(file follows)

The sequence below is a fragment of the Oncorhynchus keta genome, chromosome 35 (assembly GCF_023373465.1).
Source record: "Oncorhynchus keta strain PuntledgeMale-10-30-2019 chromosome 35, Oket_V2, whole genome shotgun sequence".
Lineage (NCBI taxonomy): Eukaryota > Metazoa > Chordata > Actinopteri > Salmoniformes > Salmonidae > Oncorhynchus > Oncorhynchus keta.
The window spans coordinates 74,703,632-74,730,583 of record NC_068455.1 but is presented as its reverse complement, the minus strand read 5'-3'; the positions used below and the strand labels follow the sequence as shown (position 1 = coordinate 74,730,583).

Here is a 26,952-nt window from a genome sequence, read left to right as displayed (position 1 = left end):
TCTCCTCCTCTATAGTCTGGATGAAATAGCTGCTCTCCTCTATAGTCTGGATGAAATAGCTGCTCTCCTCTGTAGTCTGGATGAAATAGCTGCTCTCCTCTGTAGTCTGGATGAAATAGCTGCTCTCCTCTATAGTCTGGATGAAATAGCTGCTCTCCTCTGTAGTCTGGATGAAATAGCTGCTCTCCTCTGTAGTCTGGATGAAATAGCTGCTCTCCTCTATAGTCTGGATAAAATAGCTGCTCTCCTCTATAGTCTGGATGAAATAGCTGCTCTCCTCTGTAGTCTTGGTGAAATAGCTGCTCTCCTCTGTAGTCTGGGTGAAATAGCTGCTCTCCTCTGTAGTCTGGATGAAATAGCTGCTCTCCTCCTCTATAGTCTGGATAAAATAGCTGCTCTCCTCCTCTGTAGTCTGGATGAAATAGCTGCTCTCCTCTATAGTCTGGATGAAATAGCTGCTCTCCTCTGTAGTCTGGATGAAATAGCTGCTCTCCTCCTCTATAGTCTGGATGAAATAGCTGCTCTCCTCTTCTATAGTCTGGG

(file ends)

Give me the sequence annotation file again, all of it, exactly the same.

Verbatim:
The sequence below is a fragment of the Oncorhynchus keta genome, chromosome 35 (assembly GCF_023373465.1).
Source record: "Oncorhynchus keta strain PuntledgeMale-10-30-2019 chromosome 35, Oket_V2, whole genome shotgun sequence".
Lineage (NCBI taxonomy): Eukaryota > Metazoa > Chordata > Actinopteri > Salmoniformes > Salmonidae > Oncorhynchus > Oncorhynchus keta.
The window spans coordinates 74,703,632-74,730,583 of record NC_068455.1 but is presented as its reverse complement, the minus strand read 5'-3'; the positions used below and the strand labels follow the sequence as shown (position 1 = coordinate 74,730,583).

Here is a 26,952-nt window from a genome sequence, read left to right as displayed (position 1 = left end):
TCTCCTCCTCTATAGTCTGGATGAAATAGCTGCTCTCCTCTATAGTCTGGATGAAATAGCTGCTCTCCTCTGTAGTCTGGATGAAATAGCTGCTCTCCTCTGTAGTCTGGATGAAATAGCTGCTCTCCTCTATAGTCTGGATGAAATAGCTGCTCTCCTCTGTAGTCTGGATGAAATAGCTGCTCTCCTCTGTAGTCTGGATGAAATAGCTGCTCTCCTCTATAGTCTGGATAAAATAGCTGCTCTCCTCTATAGTCTGGATGAAATAGCTGCTCTCCTCTGTAGTCTTGGTGAAATAGCTGCTCTCCTCTGTAGTCTGGGTGAAATAGCTGCTCTCCTCTGTAGTCTGGATGAAATAGCTGCTCTCCTCCTCTATAGTCTGGATAAAATAGCTGCTCTCCTCCTCTGTAGTCTGGATGAAATAGCTGCTCTCCTCTATAGTCTGGATGAAATAGCTGCTCTCCTCTGTAGTCTGGATGAAATAGCTGCTCTCCTCCTCTATAGTCTGGATGAAATAGCTGCTCTCCTCTTCTATAGTCTGGG